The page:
Often, the egg is not fertilised and it dies. The hormones change and the endometrium also dies and is shed. There is some bleeding from the raw endometrium for a few days. This is a typical period. The cycle then starts again for the next month. If the egg is fertilised it starts making extra hormones. These make the uterus and endometrium grow to take the developing baby.

 

What has gone wrong?

You have formed fibroids in the walls of your uterus, just under your endometrium. These swellings are a very common reason for heavy or painful periods. This is because they make the surface area of your endometrium larger than normal. The uneven surface of your endometrium over the fibroids can prevent a fertilised egg from lodging there properly. This can lead to infertility. The fibroids can also dislodge a growing baby. This can cause repeated miscarriages.

 

The aims

We remove the fibroids to make your uterus as normal as possible. The best method of removing the fibroids depends on their size, position and number.

 

In cases such as yours, where the fibroids are lying just under the endometrium, we do the operation using a special telescope, called a hysteroscope. We pass this through your vagina and cervix, into the body of your uterus. We pass instruments through the hysteroscope to remove the fibroids. We send the removed fibroid tissue to the laboratory for tests.

 

The benefits

We remove the fibroids to return the surface area of your uterus to a more normal size. This should make your periods less heavy and relieve your symptoms.

 

Removal of fibroids blocking your Fallopian tubes or cervix may cure infertility and reduce your chance of further miscarriages.

 

Are there any alternatives?

There are other ways of dealing with the fibroids.

 

  • Drug treatment - You can take drugs to make the fibroids smaller, but this is unlikely to be permanent and the fibroids may grow back.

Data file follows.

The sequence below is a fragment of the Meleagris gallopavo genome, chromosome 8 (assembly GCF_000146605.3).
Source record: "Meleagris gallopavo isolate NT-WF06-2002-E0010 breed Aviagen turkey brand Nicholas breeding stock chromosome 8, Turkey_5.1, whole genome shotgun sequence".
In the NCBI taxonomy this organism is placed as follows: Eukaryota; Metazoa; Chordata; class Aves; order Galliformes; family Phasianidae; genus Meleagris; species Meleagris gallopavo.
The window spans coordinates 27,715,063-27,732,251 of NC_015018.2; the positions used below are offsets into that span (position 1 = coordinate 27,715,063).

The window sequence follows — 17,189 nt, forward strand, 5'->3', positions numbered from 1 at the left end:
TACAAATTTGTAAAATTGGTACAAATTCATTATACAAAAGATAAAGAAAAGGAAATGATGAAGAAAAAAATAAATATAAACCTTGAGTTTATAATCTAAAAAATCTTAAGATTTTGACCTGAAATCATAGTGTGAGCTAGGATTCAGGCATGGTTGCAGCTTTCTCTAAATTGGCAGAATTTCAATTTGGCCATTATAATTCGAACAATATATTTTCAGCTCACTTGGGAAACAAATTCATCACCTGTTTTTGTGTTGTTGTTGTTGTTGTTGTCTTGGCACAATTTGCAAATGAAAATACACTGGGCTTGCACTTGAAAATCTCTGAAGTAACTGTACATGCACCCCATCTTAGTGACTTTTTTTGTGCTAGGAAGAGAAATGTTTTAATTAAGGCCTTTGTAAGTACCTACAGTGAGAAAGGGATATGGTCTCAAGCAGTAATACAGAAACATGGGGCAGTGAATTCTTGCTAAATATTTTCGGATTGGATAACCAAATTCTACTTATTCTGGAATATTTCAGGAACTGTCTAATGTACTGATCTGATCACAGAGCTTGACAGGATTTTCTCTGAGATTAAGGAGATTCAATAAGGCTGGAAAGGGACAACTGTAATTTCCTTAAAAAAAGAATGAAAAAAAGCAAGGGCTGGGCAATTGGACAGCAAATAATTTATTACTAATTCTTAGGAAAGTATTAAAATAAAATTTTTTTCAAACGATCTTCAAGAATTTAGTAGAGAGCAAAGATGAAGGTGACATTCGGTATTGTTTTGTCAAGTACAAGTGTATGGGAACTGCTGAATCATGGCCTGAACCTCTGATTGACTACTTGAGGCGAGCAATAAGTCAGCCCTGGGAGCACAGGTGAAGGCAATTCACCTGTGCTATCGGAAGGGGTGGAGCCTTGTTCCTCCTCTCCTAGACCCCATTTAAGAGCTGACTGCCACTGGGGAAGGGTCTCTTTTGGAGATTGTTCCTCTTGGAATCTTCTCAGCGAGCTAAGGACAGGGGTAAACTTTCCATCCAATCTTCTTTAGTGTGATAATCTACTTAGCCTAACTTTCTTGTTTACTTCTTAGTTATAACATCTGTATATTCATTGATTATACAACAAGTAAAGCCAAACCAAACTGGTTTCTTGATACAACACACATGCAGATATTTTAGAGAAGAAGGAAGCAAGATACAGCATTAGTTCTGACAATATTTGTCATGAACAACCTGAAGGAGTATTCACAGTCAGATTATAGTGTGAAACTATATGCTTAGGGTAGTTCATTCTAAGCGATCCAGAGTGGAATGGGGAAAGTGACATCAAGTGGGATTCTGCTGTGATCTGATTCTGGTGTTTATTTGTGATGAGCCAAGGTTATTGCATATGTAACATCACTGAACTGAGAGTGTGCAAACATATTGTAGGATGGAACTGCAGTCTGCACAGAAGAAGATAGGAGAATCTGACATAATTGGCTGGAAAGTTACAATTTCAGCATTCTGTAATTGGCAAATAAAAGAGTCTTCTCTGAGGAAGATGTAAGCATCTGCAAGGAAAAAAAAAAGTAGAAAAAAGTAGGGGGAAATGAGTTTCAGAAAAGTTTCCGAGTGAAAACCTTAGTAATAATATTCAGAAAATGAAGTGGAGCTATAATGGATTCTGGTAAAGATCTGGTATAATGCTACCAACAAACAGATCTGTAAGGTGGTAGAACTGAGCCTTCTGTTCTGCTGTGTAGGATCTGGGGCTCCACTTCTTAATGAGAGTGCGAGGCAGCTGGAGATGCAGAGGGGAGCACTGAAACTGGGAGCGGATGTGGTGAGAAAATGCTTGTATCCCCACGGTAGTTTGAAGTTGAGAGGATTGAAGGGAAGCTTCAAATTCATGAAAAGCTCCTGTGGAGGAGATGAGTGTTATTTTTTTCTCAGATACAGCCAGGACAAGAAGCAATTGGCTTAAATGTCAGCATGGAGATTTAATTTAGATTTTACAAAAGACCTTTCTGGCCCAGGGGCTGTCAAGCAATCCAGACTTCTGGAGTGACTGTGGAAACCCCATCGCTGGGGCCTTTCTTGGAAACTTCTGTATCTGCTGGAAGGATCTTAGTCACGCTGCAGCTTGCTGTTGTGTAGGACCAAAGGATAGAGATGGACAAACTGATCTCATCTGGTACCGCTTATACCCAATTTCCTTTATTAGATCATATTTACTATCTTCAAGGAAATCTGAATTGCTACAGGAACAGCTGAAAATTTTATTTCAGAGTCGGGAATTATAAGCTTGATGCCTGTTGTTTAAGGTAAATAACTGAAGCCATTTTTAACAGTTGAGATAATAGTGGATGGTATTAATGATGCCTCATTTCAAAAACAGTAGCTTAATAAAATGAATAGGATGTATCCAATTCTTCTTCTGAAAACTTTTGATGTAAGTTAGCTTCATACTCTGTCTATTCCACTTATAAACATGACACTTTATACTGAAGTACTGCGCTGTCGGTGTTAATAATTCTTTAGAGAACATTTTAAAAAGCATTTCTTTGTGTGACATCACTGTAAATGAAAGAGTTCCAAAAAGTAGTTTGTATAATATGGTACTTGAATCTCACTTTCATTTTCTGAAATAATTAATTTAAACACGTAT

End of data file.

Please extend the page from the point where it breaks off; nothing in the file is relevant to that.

• Keyhole surgery - We can sometimes remove smaller fibroids using keyhole instruments passed through tiny cuts in your abdomen. This is more commonly used for serosal or intra-mural fibroids.
  • Embolisation - This is a method of shrinking single fibroids by cutting off their blood supply. Under x-ray guidance we pass a fine tube, called a catheter, into an artery in your leg. We push it along to a position near the artery supplying blood to the fibroid. We inject tiny particles down the catheter to block the fibroid’s blood supply.
  • Hysterectomy - This is an operation to remove your uterus. If you never want to become pregnant and do not mind losing your uterus then this will stop your bleeding problems permanently.

 

Discuss the pros and cons of each treatment with your gynaecologist.

 

What if you do nothing?

If you do nothing your period problem is likely to continue until you reach the menopause. The average age of the menopause is 51 years, but it may not start until you are 56. You need to consider if you can cope with your period problem until then.

 

If your bleeding is heavy you may become anaemic over time. Anaemia is when your blood does not contain enough oxygen-carrying, red blood cells for all your body’s needs.

 

Fibroids often slowly grow over years. They could become large enough to cause pressure symptoms as they push against your bladder or bowel.

 

Author: Dr David Hutchon F.R.C.O.G.  Consultant Gynaecologist.

© Dumas Ltd 2006